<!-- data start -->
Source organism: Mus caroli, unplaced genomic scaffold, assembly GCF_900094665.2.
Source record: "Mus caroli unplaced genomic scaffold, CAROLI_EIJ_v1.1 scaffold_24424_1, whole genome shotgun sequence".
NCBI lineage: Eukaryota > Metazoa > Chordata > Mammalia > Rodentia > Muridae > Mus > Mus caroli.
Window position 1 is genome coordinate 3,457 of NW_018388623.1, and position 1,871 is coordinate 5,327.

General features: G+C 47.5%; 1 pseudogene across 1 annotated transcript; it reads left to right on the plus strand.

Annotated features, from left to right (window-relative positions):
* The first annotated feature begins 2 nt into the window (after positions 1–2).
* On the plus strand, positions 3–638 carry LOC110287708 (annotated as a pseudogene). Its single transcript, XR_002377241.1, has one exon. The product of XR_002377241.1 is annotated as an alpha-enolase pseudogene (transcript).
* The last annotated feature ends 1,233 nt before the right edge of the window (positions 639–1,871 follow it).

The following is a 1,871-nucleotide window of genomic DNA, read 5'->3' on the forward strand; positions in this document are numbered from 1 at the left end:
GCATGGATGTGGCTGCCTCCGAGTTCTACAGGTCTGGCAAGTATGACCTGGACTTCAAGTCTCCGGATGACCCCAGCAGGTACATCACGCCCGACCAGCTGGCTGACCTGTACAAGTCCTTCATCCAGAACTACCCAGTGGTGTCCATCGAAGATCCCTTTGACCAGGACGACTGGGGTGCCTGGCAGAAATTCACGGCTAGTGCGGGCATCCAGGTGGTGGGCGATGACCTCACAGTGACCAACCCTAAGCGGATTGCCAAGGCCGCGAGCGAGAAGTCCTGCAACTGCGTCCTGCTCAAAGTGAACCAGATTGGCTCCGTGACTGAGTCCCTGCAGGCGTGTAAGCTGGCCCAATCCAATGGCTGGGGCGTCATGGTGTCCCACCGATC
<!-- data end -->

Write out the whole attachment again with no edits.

Source organism: Mus caroli, unplaced genomic scaffold, assembly GCF_900094665.2.
Source record: "Mus caroli unplaced genomic scaffold, CAROLI_EIJ_v1.1 scaffold_24424_1, whole genome shotgun sequence".
NCBI lineage: Eukaryota > Metazoa > Chordata > Mammalia > Rodentia > Muridae > Mus > Mus caroli.
Window position 1 is genome coordinate 3,457 of NW_018388623.1, and position 1,871 is coordinate 5,327.

General features: G+C 47.5%; 1 pseudogene across 1 annotated transcript; it reads left to right on the plus strand.

Annotated features, from left to right (window-relative positions):
* The first annotated feature begins 2 nt into the window (after positions 1–2).
* On the plus strand, positions 3–638 carry LOC110287708 (annotated as a pseudogene). Its single transcript, XR_002377241.1, has one exon. The product of XR_002377241.1 is annotated as an alpha-enolase pseudogene (transcript).
* The last annotated feature ends 1,233 nt before the right edge of the window (positions 639–1,871 follow it).

The following is a 1,871-nucleotide window of genomic DNA, read 5'->3' on the forward strand; positions in this document are numbered from 1 at the left end:
GCATGGATGTGGCTGCCTCCGAGTTCTACAGGTCTGGCAAGTATGACCTGGACTTCAAGTCTCCGGATGACCCCAGCAGGTACATCACGCCCGACCAGCTGGCTGACCTGTACAAGTCCTTCATCCAGAACTACCCAGTGGTGTCCATCGAAGATCCCTTTGACCAGGACGACTGGGGTGCCTGGCAGAAATTCACGGCTAGTGCGGGCATCCAGGTGGTGGGCGATGACCTCACAGTGACCAACCCTAAGCGGATTGCCAAGGCCGCGAGCGAGAAGTCCTGCAACTGCGTCCTGCTCAAAGTGAACCAGATTGGCTCCGTGACTGAGTCCCTGCAGGCGTGTAAGCTGGCCCAATCCAATGGCTGGGGCGTCATGGTGTCCCACCGATC